EJB application server
Figure 8.1 EJBs use client-side stubs to communicate with server-side objects. Users of the
client-side EJBs use the remote interface, which in turn uses the proxy, which then uses the
distributed interface and the local implementation. The server supports a container, which
provides critical features to EJB components.
server. An object's interface is separated from the implementation. The inter-
face is deployed on both the client and the server. On the client side, a simple
stub is used, which communicates with the server-side distributed interface, as
shown in figure 8.1. Users can then use the client-side interface, which com-
municates with the stub and, by proxy, the remote interface, and eventually
the remote implementation.
Types of EJBs
There are two major types of EJB s in common use (with more on the way):
Session beans provide distributed transactional support, and entity beans pro-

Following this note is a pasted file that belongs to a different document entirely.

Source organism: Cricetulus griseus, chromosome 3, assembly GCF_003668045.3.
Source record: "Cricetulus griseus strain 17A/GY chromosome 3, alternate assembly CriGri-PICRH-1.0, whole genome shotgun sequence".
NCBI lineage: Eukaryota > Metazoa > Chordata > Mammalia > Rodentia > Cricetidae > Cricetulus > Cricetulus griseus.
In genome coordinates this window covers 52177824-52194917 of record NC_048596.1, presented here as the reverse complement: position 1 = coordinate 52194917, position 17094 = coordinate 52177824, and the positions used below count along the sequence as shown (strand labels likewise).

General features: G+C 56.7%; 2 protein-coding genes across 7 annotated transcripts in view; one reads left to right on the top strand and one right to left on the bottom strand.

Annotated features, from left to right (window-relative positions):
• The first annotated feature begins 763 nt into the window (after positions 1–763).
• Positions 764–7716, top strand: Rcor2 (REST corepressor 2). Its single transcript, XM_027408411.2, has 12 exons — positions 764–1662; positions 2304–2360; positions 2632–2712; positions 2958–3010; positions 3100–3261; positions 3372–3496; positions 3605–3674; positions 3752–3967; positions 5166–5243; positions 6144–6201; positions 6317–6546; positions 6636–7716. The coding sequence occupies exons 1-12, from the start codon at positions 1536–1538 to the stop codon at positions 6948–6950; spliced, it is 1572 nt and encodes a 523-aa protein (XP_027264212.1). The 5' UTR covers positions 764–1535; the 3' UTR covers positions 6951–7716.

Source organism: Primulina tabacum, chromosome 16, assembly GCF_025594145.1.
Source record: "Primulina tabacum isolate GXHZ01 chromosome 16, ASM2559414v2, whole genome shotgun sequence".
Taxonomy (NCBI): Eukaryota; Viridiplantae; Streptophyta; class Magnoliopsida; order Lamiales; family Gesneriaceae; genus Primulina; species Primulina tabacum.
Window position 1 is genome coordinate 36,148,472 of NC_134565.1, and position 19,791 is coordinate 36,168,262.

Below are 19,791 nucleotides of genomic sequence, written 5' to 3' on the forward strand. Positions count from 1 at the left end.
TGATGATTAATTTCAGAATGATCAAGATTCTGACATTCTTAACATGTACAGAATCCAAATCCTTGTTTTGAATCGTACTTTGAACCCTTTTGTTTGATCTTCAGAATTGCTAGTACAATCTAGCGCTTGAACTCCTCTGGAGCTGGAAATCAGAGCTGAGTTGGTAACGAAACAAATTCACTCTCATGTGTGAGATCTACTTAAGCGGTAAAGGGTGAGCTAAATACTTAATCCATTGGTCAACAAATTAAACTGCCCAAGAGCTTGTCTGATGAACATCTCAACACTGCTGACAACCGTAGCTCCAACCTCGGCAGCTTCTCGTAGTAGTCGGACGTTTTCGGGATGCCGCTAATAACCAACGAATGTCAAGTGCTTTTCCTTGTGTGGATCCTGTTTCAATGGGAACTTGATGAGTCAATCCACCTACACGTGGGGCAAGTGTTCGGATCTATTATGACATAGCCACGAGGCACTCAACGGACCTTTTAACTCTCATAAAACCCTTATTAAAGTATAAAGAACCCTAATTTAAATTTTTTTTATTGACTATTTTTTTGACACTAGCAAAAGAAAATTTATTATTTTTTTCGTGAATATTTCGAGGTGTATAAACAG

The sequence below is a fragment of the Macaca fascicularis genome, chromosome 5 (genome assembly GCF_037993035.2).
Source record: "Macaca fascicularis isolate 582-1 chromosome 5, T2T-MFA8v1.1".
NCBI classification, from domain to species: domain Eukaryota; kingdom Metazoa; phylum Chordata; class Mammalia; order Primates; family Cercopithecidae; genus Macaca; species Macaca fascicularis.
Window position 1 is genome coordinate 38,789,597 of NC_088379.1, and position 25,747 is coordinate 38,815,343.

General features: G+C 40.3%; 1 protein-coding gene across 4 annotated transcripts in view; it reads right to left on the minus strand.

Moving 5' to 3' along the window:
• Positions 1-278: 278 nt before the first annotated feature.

vide a mechanism for building shared, transactional, persistent models:
Shared means that many different implementations can use the same
model, conserving resources and improving complex distributed
Transactional means that the database can support complex, multipart
transactions. We've heard the same idea with the database term unit of
Persistent means the data is stored in a database. Though the structure of
the model is object-oriented, rich relational database support is provided.
Figure 8.2 shows the different subtypes of EJB s. Only the dark gray ones may
be used; the other nodes simply help us organize and categorize the types of
support. The two types of session beans are stateless and stateful . Stateless